According to the 48-page report, as many as 73% of pharmacists surveyed reported their front-end businesses were either growing or holding steady. And according to the research, as the frequency of shopping trips increased, so did the corresponding percentages of OTC and personal care purchases. In other words, the more often an independent pharmacy patient visited the store, the more likely they were to walk out with an OTC or beauty-care item in their shopping bag each trip. "The average independent [made] 10 recommendations per day for OTCs," Dave Wendland, VP, told attendants to a webinar hosted by Hamacher and HDMA Wednesday afternoon.

To help maximize productivity of an OTC set within the independent setting, set planograms and point-of-purchase materials are a good starting point, Wendland suggested.

"Among all shoppers interviewed, those who spent approximately 15 minutes in the store made the most OTC purchases," the report noted. "Those who spent less than 15 minutes in the store made the most purchases of personal care products. The lesson to independent pharmacies is to ensure those 15 minutes are ‘productive’ time. For example, they could train staff to interact with customers by recommending companion purchases. The goal is to match the speed of front-end service with the speed of prescription transactions."

Even as OTC grows in importance for independent operators, the greater incursion of the dollar channel into health and beauty items has emerged as a direct competitive threat to independent pharmacies.

In addition to HDMA, "Independent Pharmacy Shoppers: Who, What, and Why?" was made possible through the sponsorships of AmerisourceBergen, Cardinal Health, H. D. Smith, Johnson & Johnson Sales and Logistics Company, McKesson, Mutual Wholesale Drug Company, Novartis Consumer Health, Smith Drug Company and Value Drug Company.


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Study: Thrifty White’s Medication Synchronization Program improves Rx adherence

BY Antoinette Alexander

PLYMOUTH, Minn. — Regional player Thrifty White Pharmacy, which operates 90 pharmacies in the upper Midwest, is working to enroll patients in its Medication Synchronization Program as a recent study conducted by Virginia Commonwealth University found that those patients taking their medications correctly with the program are more likely to stay well, make fewer clinic visits and require fewer hospitalizations, thus reducing overall healthcare spending.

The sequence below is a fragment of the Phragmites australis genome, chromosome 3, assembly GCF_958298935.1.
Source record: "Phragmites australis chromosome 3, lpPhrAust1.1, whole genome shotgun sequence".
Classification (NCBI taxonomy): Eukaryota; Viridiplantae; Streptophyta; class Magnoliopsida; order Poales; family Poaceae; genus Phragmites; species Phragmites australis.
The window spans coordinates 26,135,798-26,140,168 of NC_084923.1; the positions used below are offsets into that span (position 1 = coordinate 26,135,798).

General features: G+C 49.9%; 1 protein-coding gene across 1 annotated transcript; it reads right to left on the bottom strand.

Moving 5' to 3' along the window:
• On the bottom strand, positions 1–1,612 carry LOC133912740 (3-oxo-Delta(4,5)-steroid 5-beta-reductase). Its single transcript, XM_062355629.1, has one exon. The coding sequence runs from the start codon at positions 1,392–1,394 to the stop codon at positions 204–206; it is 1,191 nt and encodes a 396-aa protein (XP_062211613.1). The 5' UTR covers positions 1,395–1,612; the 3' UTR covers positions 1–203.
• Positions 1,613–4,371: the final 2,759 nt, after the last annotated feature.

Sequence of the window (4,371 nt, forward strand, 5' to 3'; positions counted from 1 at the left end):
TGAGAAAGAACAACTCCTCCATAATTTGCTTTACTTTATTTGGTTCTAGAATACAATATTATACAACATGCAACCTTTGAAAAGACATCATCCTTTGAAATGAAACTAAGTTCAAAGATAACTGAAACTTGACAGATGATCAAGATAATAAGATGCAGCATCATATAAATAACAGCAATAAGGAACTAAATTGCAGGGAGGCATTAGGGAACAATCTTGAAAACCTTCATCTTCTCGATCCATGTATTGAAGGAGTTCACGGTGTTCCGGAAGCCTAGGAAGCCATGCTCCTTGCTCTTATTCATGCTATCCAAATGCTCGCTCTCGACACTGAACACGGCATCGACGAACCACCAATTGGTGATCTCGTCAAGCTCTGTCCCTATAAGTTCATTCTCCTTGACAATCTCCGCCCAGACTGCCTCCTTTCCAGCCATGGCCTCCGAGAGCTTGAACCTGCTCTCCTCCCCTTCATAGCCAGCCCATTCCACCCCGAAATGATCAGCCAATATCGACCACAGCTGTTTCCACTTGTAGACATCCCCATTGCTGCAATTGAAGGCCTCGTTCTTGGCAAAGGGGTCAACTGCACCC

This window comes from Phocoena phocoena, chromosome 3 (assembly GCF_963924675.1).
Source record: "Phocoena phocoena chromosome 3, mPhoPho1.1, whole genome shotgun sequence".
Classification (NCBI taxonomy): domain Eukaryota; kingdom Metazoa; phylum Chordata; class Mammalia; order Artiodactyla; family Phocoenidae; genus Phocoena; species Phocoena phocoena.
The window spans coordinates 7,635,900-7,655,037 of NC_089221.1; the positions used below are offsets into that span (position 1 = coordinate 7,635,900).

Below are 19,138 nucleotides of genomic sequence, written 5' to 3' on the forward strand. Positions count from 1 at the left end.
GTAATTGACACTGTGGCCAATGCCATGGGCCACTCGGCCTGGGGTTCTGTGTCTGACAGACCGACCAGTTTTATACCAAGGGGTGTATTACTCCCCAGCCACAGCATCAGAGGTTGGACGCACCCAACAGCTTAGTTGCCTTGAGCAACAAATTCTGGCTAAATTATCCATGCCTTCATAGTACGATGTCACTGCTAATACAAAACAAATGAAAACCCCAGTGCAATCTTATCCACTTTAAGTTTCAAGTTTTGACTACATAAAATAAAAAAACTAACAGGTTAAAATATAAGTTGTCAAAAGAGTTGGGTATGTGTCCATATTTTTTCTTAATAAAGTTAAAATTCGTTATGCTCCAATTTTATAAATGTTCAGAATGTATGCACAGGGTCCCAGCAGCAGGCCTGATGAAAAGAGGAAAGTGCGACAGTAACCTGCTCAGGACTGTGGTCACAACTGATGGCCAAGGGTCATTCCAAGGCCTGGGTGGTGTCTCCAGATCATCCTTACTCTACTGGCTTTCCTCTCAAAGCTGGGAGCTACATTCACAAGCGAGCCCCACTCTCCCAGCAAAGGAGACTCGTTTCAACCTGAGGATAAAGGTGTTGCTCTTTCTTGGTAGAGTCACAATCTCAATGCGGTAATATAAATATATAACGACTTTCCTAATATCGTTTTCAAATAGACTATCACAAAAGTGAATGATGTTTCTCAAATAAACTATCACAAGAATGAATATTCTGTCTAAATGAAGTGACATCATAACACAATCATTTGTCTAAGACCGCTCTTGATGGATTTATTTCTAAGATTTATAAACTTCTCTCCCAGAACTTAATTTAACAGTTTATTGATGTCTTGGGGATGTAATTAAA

“The number one problem of treating illness today is a patient’s failure to take prescription medications correctly, regardless of patient age.” stated Dave Rueter, EVP of human resources. “By synchronizing all your prescriptions patients are more adherent and compliant leading to healthier outcomes and healthier patients.”

Through the program, the pharmacy team works with the patient to synchronize all their maintenance medications so that all their prescriptions can be picked up at the pharmacy one time a month verses making multiple trips to the pharmacy. Ten days prior to their prescriptions being filled, the customer receives a call from the pharmacy to confirm the prescriptions to be filled and review any possible medication changes. On the prescription pickup day (appointment day) the pharmacist will review the prescription regimen, monitor changes from any doctor or hospital visits and check for any possible drug interactions.

For the study, data was collected over a 12-month period between 2011 and 2012. There were two arms of the study (Medication Synchronization and control group). Study patients were selected having at least two fills for one of six chronic medication classes.

The analysis indicated significant improvements in adherence and persistence for the Medication Synchronization patients when compared with the control patients for all the chronic medication classes. Depending on the drug class, patients enrolled in the program had 3.4 to 6.1 times greater odds of adherence as controls during the evaluation period, the study found.

Studies from The New England Health Institute estimate that non-adherence, along with improper medication management, results in $290 billion a year in avoidable medical spending on the healthcare system. Poor adherence often leads to preventable worsening of disease, posing serious and unnecessary health risks, particularly for patients with chronic diseases. An estimated one-third to one-half of all patients in the United States do not take their medications as prescribed by their doctors.